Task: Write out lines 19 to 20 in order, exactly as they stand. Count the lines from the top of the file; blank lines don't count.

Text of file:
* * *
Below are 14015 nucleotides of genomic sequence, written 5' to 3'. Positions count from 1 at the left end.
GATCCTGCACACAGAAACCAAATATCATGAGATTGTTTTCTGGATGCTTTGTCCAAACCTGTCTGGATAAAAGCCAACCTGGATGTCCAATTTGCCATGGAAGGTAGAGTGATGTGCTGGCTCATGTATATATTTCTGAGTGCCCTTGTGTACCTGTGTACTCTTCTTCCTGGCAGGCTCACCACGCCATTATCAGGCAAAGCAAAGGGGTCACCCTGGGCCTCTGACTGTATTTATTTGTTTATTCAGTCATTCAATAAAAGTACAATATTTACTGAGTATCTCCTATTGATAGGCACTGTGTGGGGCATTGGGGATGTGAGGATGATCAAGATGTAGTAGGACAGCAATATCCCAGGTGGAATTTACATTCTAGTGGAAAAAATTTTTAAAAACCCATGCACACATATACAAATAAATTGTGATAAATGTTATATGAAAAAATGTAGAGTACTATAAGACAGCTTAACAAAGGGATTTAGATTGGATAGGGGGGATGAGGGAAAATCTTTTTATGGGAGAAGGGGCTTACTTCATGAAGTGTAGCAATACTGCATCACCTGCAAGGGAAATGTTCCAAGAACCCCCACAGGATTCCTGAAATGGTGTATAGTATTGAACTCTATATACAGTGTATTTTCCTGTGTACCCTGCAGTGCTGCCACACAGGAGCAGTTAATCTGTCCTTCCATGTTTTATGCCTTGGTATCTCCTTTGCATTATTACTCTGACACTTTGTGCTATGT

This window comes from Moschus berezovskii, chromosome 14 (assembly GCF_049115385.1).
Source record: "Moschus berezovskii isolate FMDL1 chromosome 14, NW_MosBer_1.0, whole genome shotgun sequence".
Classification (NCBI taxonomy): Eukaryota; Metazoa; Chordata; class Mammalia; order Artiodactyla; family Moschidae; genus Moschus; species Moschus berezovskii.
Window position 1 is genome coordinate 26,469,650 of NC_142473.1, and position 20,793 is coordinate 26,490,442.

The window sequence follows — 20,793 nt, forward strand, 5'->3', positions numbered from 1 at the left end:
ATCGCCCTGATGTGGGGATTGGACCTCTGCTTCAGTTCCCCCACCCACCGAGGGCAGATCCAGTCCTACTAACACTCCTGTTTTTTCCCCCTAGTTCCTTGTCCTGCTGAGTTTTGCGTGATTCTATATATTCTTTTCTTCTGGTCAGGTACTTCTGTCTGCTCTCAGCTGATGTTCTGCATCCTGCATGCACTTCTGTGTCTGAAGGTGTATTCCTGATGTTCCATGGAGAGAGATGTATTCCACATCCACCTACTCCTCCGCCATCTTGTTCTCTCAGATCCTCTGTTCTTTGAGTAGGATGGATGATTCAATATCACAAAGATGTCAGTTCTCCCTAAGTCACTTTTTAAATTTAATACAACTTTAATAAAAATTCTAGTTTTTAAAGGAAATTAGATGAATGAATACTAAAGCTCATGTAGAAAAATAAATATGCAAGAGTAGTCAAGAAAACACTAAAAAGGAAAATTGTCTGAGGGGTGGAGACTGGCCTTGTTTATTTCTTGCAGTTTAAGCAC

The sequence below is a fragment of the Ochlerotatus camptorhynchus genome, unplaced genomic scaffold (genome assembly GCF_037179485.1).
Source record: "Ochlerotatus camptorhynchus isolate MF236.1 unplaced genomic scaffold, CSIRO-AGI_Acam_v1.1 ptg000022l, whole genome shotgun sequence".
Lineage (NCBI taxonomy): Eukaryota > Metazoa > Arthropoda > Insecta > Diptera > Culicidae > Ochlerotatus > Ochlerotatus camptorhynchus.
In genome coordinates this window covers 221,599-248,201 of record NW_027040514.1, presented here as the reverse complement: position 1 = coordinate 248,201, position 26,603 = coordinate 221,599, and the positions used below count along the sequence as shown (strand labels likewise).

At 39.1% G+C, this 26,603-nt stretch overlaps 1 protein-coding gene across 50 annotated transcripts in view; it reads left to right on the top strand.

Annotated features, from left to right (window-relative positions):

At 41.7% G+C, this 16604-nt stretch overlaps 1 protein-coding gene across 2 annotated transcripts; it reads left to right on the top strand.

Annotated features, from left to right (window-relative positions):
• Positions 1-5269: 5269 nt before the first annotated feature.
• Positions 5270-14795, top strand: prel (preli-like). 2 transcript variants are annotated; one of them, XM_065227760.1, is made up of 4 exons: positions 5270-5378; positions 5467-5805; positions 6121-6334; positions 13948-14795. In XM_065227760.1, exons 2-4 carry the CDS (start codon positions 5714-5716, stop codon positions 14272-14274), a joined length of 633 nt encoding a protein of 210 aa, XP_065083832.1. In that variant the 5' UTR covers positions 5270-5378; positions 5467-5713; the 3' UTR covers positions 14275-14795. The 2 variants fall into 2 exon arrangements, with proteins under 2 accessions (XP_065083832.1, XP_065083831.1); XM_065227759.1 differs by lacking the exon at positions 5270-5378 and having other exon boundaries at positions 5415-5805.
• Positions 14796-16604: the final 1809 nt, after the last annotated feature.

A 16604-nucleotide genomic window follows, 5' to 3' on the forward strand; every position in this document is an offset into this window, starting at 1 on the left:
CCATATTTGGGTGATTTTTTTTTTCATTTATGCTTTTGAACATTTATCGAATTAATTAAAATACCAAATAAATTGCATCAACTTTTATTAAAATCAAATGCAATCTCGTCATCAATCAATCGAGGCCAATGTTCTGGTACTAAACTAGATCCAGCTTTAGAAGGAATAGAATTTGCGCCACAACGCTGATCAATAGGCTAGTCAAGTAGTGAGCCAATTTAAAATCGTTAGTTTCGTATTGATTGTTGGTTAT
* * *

• Positions 14796-16604: the final 1809 nt, after the last annotated feature.

A 16604-nucleotide genomic window follows, 5' to 3' on the forward strand; every position in this document is an offset into this window, starting at 1 on the left: